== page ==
So there's both an advantage and shortcoming there. Also we have the issue that if we go with the intellectualist option, then it's not the command that makes something right and good. Bad, right, and wrong are not, therefore, under the direction of God. And so that's a limitation that seems to be placed, and this is simply something that we have to consider if we take that option for understanding divine command theory.
Another understanding of divine command theory, and you can decide for yourself whether you consider this a shortcoming or an advantage or just a unique feature, is that it's possible to connect ethics with God-- good and bad with God-- without actually being bound by divine command theory itself. In other words, my beliefs, your beliefs, about what is ethically good and bad could coincide with what God would command or with what God does command. But my beliefs are not held by me simply because God commands them.
In other words, instead of a direct correlation there they coincide. Here's a couple of examples that might help with that. Independently of being commanded of anything, I tend to believe that it's ethically good to treat others with kindness and respect because it has good consequences for society and for personal well-being. This is based upon consequentialism, which we'll address later.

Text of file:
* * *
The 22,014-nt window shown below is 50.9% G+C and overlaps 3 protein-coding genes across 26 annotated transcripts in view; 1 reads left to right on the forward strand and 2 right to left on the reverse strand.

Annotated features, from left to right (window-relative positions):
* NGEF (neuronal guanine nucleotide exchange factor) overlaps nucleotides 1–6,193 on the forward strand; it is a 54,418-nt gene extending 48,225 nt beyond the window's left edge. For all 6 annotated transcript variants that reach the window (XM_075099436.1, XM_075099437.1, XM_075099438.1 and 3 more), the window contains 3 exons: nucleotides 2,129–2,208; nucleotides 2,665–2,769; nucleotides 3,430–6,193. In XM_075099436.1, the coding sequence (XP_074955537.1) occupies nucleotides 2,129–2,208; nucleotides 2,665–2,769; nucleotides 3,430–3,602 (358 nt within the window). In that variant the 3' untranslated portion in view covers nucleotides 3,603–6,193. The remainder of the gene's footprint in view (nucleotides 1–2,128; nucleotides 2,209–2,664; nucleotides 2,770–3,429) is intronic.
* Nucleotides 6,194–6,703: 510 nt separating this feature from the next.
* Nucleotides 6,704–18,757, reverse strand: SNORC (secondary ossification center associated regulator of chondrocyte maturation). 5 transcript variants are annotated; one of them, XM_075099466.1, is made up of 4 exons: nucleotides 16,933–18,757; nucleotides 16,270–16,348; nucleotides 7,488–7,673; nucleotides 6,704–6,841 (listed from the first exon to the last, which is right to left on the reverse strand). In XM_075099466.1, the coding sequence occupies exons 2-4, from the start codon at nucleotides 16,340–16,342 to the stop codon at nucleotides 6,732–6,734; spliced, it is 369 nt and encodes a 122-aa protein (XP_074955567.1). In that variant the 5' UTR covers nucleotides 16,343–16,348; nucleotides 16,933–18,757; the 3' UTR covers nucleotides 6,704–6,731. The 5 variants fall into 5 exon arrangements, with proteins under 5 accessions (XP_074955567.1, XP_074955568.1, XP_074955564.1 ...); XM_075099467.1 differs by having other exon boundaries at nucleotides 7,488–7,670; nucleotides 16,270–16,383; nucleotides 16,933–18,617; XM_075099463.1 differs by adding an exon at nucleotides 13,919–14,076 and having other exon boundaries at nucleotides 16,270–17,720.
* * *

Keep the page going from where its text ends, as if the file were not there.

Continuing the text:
But that's how I came to that understanding is because the consequences of actions and experience-- you know, this is a good idea. It coincides with God's commands to love others as one's self, to be kind to others, to be giving, and so forth. But this does not commit me, personally, to abiding by divine command theory or claiming that divine command theory is the reason why I believe these things to be good. It does, however, show that they coincide.
Another example could be that I believe it's my duty, as a son, to be respectful of my parents. This is because of the relationship we have. The inherent relationship of parent and child. And it's my proper role as the child to show respect to my parents. This coincides with God's command to honor thy mother and father, but the reason I do it is not because of God's command.
So we can have our beliefs coincide with the directives of divine command theory, but that doesn't necessarily mean that we adhere to it as the reason for what we believe to be right and wrong and how we evaluate our actions. In this tutorial we looked at some intuitive and counterintuitive results of following divine command theory and saw that how exploring them through voluntarist and intellectualist options, reveals both some advantages and some shortcomings of divine command theory. And then we saw a few examples of how although our beliefs and actions may coincide with what God would command, that does not necessarily mean that we ourselves adhere to divide command theory as the reason for our actions.
(00:00 – 00:22) Introduction
(00:23 – 00:49) Things to Keep in Mind
(00:50 – 01:25) Content of Tutorial
(01:26 – 03:42) Intuitive/Counterintuitive Results of Voluntarist Option
(03:43 – 05:05) Intuitive/Counterintuitive Results of Intellectualist Option
(05:06 – 07:30) God & Ethics Connections
(07:31 – 08:08) Summary